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(a) If 1000 is borrowed at $ 8\% $ interest, find the amounts due at the end of 3 years if the interest is compounded

(i) annually, (ii) quarterly, (iii) monthly, (iv) weekly,

(v) daily, (vi) hourly, and (vii) continuously.

(b) Suppose 1000 is borrowed and the interest is compounded continuously. If $ A(t) $ is the amount due after $ t $ years, where $ 0 \le t \le 3, $ graph $ A(t) $ for each of the interest rates $ 6\%, 8\%, $ and $ 10\% $ on a common screen.

a) See explanation

b) Answer unavailable

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Missouri State University

Oregon State University

Harvey Mudd College

Boston College

here we have a compound interest problem, and we're going to use our non continuously compound interest formula for the majority of part A. The amount invested is $1000 for a time period of three years, with an interest rate of 8% and that translates into a decimal value of 0.8 And so we're going to go through several different amounts of calm poundings per year, starting with annually once per year. We use an equals one, and we get $1259.71. Then, for quarterly, we use an equals four. We substitute that into our formula. We get $1268.24 for monthly and equals 12 and that gives us $1270.24 for weekly and equals 52. That gives us $1271.1. We see the amount of money is growing, but the rate of growth is slowing as we accumulate more calm poundings for 365 compound ings per year, that would be daily. We get $1271.22 an hourly that would be 8760 compound ings per year. We get $1271.25 and for the last part, we're going to do continuous compounding, so we use a different formula. The continuous compounding formula is a equals a not e to the R. T. So we still have the same interest rate point await. We still have the same amount of time three years, and we still have the same initial investment, and we end up with $1271.25. Finally, for Part B, we want to graph the continuously compounded function for different amounts of interest rates. So 6%. Let's try that again. We have 6% we have 8% and we have 10%. So let's grab a graphing calculator. We type those in, and then we're going to look at them from time zero to time three so we can go to window and we can change our window dimensions to go from 0 to 3 on the X axis. And then I chose negative 100 to 1600 for my Y axis and then looking at the graphs. The lowest one logically is the one that has a 6% interest rate, and the middle one is the one with 8% interest rate, and the highest one is the one with a 10% interest rate.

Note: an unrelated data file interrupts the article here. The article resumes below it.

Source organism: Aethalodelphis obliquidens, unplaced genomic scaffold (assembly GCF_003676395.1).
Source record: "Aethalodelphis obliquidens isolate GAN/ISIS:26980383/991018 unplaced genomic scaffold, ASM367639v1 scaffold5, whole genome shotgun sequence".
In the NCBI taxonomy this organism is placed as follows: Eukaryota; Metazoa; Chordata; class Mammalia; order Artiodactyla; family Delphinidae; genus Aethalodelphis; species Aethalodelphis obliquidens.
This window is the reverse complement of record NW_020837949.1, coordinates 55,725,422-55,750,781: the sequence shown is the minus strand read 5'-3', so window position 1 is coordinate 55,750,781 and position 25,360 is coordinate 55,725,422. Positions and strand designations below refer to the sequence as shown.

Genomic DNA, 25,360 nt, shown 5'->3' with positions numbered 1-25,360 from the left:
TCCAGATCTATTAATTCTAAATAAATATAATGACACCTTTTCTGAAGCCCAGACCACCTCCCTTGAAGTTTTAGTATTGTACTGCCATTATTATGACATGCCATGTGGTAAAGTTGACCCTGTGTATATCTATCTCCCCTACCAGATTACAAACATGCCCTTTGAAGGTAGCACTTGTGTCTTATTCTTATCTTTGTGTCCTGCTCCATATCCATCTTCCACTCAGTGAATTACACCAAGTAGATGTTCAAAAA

Oregon State University